One of our dealer clients recently approached us about a competitor website that was showing in search results with a rating/review on it and wondered how it was being done.
After a quick look I had some suspicions and they were right on. It appears they are ‘snippet spamming‘ and that’s not going to turn out well for them.
If you were to follow the search result and view the code source you’ll see something like this…
<span style=”display:none” itemprop=”review” itemscope itemtype=”http://data-vocabulary.org/Review-aggregate”>
<span itemprop=”rating”>5</span><span itemprop=”count”>46</span>
In the google documentation regarding snippets here: https://support.google.com/webmasters/answer/2722261?hl=en they say this under Quality Guidelines…
While rich snippets are generated algorithmically, we do reserve the right to take manual action (e.g., disable rich snippets for a specific site) in cases where we see abuse, deception, or other actions that hurt the search experience for our users. In particular, you should avoid:
- Marking up content that is in no way visible to users.
- Marking up irrelevant or misleading content, such as fake reviews or content unrelated to the focus of a page.
These quality guidelines cover the most common forms of deceptive or manipulative rich snippet behavior. We strongly advise that webmasters focus on providing a great user experience rather than on looking for loopholes.
In the code example above from that site you’ll notice that there is a rating of 5 and a review count of 46. Where does that come from? It’s not visible on the actual page which causes concern. Where are the 71 ratings and how is it that all 71 gave a rating of 5? Who are the 71? Basically, it appears that they are spamming the rich snippets by hiding the content. If they show a five star rating and 71 reviews on their website they’d have to show all the review data, which they aren’t doing. They are intentionally hiding it … note the display:none in the code.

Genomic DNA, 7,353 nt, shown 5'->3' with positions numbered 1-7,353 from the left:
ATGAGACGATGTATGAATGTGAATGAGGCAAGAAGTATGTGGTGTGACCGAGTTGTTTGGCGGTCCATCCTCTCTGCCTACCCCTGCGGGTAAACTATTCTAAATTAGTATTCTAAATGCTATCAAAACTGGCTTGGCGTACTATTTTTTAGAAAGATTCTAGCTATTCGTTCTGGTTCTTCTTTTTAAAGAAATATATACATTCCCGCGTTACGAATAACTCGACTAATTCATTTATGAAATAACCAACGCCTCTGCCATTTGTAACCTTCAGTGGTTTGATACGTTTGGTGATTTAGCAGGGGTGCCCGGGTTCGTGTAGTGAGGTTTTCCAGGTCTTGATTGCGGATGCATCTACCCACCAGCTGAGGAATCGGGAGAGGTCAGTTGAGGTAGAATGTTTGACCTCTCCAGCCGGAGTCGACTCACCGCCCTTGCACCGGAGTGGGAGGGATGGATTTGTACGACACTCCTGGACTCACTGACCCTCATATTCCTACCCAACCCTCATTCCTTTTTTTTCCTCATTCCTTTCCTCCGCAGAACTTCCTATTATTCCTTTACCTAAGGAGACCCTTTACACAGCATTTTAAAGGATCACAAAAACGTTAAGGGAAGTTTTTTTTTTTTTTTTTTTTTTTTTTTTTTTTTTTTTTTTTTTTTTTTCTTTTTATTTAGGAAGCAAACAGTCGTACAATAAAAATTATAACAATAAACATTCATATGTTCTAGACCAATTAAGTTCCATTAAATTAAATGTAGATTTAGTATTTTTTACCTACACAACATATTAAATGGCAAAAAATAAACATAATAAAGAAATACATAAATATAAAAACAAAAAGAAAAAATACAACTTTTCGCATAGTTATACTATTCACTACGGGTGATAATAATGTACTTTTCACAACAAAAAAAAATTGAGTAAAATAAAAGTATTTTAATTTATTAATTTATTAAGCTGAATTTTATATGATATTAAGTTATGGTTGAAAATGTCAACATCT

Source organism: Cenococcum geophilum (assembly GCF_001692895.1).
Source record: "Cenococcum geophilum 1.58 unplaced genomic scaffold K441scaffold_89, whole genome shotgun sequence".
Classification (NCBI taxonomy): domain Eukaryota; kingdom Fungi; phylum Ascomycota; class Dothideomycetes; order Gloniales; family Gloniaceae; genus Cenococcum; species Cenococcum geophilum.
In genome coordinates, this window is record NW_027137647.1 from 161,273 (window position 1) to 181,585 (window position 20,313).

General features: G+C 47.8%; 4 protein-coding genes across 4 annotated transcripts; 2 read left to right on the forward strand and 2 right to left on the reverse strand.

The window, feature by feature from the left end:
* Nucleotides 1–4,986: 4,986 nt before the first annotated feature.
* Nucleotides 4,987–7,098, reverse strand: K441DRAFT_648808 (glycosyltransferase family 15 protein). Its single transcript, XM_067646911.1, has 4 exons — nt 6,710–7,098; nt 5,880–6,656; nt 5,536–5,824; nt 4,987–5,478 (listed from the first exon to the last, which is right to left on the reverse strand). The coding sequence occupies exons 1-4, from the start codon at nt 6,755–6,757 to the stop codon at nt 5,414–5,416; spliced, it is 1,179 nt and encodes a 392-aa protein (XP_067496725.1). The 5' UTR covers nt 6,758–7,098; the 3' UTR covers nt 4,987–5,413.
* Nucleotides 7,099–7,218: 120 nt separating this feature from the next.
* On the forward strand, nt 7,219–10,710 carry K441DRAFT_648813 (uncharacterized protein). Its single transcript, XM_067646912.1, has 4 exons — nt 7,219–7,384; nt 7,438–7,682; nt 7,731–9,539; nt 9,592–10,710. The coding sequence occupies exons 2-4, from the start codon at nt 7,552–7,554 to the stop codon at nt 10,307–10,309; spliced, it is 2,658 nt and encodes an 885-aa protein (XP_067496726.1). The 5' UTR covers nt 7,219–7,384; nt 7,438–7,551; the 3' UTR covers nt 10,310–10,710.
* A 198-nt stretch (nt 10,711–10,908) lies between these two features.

The InteractRV approach to getting rich snippets into the sites for us is in two steps.
Get the basic schema structure in place for RV products. You can see the sample/example code we put together some ago here…
<div itemscope itemtype=”http://schema.org/Product”>
<div itemprop=”name”>Keystone RV Cougar 29RL Travel Trailer</div>
<div itemprop=”description”>This unit is pretty awesome. Must check it out. 2 entry doors, bunkhouse, and master queen bed.</div>
<div itemprop=”manufacturer” itemscope itemtype=”http://schema.org/Organization”>Manufactured by: <span itemprop=”name”>Keystone RV</span></div>
<div>Model: <span itemprop=”model”>Cougar 29RL</span></div>
<img itemprop=”image” src=”url-to-first-image.jpg” />
<div itemprop=”category”>Vehicles & Parts</div>
<div itemprop=”offers” itemscope itemtype=”http://schema.org/Offer”><span itemprop=”price”>28000</span><link itemprop=”itemCondition” href=”http://schema.org/NewCondition” /> New</div>
It may not look like this exactly on the site page but it shows the properties we might use. I fully expect this to evolve once we begin testing.
Integrate client testimonials about specific products into the rich snippets CORRECTLY. This will allow a sold customer to easily provide a review back to you on the specific unit they purchased. You will have the ability to approve that review/rating and decide to have it be part of the rating/review on similar units still available for sale on the site as well as showing on archived sold unit pages.
Bottom line is the reviews and ratings NEED TO BE REAL and AUTHENTIC in order to comply with the guidelines. We have learned over the years that trying to ‘game’ and get around Google’s rules is NOT wise. It may work for a short period of time but it will catch up to you and usually has worse consequences than you desire.